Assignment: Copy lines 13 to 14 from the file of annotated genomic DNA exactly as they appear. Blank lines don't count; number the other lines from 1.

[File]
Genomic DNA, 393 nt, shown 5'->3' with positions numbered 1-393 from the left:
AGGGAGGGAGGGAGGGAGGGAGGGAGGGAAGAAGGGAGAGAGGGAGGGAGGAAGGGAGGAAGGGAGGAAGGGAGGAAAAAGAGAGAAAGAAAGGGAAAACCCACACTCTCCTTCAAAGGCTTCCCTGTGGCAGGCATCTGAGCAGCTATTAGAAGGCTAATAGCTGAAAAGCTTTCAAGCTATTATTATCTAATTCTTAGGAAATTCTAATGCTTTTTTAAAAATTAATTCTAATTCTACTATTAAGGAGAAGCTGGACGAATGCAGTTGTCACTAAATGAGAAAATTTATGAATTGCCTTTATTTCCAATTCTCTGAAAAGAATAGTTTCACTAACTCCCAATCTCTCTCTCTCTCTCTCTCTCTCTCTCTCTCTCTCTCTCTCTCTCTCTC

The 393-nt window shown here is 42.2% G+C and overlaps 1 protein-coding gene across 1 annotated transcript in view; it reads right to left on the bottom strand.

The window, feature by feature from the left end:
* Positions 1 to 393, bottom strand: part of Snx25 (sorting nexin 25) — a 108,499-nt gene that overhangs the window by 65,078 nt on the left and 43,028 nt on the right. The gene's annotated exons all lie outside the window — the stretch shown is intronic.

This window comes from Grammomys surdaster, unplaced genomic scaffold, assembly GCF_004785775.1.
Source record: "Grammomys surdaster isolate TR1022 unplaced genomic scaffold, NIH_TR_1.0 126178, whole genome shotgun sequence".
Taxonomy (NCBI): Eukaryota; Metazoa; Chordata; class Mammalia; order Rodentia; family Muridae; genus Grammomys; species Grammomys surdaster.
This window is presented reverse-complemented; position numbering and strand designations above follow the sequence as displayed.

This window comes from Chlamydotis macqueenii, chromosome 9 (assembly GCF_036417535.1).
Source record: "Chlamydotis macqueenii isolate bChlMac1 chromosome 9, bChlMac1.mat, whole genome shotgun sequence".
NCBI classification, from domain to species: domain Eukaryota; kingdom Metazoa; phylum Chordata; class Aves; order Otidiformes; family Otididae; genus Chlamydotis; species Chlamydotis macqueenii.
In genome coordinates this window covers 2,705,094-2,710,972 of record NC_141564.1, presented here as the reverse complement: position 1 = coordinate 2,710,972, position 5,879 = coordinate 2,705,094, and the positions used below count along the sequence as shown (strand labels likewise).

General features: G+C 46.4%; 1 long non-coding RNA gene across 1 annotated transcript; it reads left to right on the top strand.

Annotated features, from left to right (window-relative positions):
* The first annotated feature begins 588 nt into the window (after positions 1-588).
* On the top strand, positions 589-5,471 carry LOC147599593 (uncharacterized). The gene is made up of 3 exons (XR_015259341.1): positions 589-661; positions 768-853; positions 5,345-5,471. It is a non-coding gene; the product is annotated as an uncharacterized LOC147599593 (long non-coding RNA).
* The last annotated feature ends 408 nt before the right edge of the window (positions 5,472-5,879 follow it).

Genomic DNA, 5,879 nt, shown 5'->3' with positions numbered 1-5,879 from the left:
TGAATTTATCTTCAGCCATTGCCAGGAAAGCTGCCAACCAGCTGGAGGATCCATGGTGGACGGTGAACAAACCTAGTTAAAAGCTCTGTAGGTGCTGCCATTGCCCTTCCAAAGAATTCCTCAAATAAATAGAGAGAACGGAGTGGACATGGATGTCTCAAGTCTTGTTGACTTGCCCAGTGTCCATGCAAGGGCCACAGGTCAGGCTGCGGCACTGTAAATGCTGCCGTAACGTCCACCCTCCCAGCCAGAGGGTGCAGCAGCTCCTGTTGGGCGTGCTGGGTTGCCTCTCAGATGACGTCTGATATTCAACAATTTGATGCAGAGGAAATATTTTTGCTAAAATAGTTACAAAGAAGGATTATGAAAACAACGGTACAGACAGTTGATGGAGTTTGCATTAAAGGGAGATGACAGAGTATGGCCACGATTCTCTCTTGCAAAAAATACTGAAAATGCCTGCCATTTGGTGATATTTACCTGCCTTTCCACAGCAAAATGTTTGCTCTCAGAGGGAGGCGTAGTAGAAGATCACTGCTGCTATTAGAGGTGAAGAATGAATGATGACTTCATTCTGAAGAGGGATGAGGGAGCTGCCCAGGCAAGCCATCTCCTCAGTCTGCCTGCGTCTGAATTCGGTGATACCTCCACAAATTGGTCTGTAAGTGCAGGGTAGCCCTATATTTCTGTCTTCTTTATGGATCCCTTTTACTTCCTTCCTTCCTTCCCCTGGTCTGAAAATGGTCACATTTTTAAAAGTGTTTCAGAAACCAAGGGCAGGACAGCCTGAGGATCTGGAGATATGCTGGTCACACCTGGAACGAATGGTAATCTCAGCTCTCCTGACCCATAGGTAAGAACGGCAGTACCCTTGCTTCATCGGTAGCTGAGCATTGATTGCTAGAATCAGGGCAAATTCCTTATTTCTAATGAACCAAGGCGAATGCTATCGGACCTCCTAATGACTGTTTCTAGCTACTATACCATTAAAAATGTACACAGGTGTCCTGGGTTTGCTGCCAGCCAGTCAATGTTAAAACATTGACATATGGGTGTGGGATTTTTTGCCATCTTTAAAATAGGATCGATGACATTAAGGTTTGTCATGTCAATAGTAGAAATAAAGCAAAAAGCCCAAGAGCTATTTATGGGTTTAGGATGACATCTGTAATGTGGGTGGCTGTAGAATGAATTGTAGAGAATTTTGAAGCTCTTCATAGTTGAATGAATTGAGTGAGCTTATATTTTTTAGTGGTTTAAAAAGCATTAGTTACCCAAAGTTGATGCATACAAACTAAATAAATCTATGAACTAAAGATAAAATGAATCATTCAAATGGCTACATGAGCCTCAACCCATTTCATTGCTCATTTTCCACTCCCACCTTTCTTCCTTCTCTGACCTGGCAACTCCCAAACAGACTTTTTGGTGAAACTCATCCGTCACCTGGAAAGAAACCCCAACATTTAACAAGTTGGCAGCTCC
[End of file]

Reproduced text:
In genome coordinates this window covers 2,705,094-2,710,972 of record NC_141564.1, presented here as the reverse complement: position 1 = coordinate 2,710,972, position 5,879 = coordinate 2,705,094, and the positions used below count along the sequence as shown (strand labels likewise).

General features: G+C 46.4%; 1 long non-coding RNA gene across 1 annotated transcript; it reads left to right on the top strand.